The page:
Looking to play college tennis
  | By Steven Kaplan
Photo courtesy of Getty Images

 

Nassau County Executive Laura Curran held a news conference and said "balls."

It was a retro-funny moment worthy of a Beavis and Butt-Head Do Tennis episode.

The "mark your tennis balls and don't touch others tennis balls" guidelines are a little silly too.

First of all because when the guideline was announced, there was no evidence suggesting that tennis balls can transmit the virus and even if they could it was deemed "unlikely."

Since then the CDC has announced that the "coronavirus does not spread easily from touching surfaces or objects."

I don't wish to marginalize the idea of "safety first", however, so I strongly advocate caution, but here's what common sense as well as 40-plus years of tennis coaching experience tells me:

Players, especially children, are going to make frequent mistakes touching the balls not designated for them, making the guideline moot and potentially creating a false sense of confidence.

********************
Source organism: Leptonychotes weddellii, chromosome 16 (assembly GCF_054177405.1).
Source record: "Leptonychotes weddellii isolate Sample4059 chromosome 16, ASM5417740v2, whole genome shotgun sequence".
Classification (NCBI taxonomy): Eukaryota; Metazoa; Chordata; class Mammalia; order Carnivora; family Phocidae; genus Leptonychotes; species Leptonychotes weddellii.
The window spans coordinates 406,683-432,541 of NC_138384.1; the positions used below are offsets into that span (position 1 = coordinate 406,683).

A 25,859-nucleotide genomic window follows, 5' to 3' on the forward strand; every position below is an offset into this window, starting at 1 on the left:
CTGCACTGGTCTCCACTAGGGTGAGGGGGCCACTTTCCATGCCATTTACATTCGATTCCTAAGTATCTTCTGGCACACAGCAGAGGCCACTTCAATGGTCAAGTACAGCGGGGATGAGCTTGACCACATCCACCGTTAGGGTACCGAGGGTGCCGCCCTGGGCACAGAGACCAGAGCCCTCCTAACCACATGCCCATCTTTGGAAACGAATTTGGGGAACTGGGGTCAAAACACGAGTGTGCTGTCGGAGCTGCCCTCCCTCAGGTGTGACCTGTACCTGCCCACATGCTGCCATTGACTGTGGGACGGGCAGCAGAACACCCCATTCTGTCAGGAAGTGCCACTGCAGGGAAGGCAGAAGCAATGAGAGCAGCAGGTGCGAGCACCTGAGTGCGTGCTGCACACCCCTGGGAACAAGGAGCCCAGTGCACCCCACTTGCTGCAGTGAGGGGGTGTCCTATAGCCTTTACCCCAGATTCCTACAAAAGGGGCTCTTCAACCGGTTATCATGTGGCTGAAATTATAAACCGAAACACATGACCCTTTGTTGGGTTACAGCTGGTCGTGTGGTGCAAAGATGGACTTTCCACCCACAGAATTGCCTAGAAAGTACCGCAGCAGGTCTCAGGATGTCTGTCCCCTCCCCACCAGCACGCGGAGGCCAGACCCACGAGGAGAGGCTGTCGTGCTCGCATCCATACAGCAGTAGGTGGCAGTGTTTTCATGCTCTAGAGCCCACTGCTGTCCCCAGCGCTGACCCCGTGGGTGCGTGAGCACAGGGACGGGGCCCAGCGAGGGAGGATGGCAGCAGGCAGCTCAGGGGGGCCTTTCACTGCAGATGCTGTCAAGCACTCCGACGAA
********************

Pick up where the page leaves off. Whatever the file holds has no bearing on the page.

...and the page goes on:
The safest measure is to focus ALL OF YOUR ATTENTION to practicing careful social distancing, disinfecting your hands before, during and after play, and avoid touching your face.

 

 

Steven Kaplan

Steve Kaplan is the owner and managing director of Bethpage Park Tennis Center, as well as director emeritus of Lacoste Academy for New York City Parks Foundation, and executive director and founder of Serve &Return Inc. Steve has coached more than 1,100 nationally- ranked junior players, 16 New York State high school champions, two NCAA Division 1 Singles Champions, and numerous highly-ranked touring professionals. Many of the students Steve has closely mentored have gone to achieve great success as prominent members of the New York financial community, and in other prestigious professions. In 2017, Steve was awarded the Hy Zausner Lifetime Achievement Award by the USTA. He may be reached by e-mail at StevenJKaplan@aol.com.